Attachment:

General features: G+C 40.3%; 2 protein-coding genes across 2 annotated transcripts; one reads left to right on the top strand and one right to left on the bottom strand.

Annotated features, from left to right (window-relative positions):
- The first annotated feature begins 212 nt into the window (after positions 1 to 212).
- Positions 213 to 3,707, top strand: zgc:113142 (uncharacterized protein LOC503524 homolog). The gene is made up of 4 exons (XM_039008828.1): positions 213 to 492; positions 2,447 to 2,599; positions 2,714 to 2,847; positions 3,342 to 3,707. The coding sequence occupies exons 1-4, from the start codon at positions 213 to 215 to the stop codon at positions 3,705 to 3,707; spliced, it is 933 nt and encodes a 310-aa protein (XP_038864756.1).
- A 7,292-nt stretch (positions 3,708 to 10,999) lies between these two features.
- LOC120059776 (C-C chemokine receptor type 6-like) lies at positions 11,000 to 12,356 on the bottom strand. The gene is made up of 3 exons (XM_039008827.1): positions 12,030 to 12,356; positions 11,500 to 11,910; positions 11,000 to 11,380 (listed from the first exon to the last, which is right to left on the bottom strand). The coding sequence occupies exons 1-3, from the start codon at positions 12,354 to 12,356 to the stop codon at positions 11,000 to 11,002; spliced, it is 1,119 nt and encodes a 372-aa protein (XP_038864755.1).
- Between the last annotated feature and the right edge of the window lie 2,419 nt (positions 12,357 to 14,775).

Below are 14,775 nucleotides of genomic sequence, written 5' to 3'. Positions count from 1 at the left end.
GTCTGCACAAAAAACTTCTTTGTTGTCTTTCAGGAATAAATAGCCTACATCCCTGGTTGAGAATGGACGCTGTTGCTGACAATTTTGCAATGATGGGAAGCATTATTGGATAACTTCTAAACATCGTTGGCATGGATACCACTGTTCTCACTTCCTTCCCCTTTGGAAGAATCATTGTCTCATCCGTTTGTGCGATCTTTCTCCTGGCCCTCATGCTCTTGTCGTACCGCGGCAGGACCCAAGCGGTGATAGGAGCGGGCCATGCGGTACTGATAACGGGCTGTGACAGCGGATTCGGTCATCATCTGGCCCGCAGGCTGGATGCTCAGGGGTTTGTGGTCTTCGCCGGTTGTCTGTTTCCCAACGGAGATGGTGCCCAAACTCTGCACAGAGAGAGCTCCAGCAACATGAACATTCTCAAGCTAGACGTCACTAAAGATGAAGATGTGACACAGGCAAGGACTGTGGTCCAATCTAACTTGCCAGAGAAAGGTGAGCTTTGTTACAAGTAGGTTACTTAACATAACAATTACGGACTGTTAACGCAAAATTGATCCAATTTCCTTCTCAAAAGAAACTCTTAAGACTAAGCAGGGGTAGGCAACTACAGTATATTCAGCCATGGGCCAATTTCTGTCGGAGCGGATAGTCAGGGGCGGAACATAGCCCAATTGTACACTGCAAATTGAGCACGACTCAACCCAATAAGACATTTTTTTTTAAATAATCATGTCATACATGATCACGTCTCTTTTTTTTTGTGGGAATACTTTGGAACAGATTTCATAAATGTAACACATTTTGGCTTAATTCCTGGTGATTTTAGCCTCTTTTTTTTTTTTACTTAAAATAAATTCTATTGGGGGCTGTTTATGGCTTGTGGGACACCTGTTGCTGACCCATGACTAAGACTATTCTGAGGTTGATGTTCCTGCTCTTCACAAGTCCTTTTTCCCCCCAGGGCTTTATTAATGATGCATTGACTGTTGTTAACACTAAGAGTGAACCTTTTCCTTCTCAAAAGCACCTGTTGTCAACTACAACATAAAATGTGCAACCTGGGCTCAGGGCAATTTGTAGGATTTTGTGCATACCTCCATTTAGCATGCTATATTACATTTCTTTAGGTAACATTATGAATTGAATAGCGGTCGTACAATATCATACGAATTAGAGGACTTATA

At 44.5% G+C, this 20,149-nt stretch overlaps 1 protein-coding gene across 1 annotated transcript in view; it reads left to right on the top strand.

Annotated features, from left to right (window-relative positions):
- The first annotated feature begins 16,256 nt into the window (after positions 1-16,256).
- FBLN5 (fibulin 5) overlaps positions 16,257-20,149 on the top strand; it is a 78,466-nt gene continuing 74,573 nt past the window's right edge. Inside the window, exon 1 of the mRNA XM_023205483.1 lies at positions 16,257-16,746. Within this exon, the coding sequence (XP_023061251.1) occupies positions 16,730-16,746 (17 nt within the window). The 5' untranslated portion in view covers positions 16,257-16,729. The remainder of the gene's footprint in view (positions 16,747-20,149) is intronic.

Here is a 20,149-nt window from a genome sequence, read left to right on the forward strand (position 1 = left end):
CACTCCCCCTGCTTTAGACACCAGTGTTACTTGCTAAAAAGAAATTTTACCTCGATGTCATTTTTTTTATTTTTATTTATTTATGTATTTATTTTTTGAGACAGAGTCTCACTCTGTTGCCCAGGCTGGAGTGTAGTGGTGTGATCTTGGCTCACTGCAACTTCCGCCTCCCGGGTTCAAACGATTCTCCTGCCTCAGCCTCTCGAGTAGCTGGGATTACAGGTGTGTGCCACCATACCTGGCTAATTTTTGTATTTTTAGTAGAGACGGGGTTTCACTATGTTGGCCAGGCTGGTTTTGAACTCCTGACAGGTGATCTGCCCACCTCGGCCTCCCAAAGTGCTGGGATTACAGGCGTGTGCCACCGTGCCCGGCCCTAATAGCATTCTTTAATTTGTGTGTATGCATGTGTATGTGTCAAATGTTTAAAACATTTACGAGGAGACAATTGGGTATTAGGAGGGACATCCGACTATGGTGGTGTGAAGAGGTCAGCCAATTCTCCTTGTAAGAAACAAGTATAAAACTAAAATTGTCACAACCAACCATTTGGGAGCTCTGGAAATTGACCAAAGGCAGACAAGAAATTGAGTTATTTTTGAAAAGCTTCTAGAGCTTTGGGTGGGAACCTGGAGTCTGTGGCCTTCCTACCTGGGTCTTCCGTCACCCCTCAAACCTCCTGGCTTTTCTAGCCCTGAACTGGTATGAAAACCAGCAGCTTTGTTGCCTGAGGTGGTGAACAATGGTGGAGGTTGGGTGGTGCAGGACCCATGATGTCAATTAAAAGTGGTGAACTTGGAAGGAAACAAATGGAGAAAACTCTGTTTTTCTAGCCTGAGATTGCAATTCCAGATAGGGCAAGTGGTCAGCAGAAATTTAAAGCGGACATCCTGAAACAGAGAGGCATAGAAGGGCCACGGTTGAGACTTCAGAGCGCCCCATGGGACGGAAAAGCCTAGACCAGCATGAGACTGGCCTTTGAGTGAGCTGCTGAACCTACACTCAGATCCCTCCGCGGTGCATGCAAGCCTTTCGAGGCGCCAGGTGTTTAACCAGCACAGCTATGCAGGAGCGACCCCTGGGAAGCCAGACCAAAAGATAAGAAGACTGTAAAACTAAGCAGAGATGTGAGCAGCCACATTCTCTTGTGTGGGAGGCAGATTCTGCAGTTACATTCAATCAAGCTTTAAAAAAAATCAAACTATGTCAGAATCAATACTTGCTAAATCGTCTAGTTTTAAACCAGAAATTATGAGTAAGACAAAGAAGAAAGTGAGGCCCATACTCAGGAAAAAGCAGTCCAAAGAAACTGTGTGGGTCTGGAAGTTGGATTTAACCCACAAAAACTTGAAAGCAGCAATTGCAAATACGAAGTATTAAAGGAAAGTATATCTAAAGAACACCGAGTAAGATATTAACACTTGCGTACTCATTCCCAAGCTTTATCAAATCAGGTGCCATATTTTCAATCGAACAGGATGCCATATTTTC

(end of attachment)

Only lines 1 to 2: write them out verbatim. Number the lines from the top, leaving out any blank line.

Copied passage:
General features: G+C 40.3%; 2 protein-coding genes across 2 annotated transcripts; one reads left to right on the top strand and one right to left on the bottom strand.

Annotated features, from left to right (window-relative positions):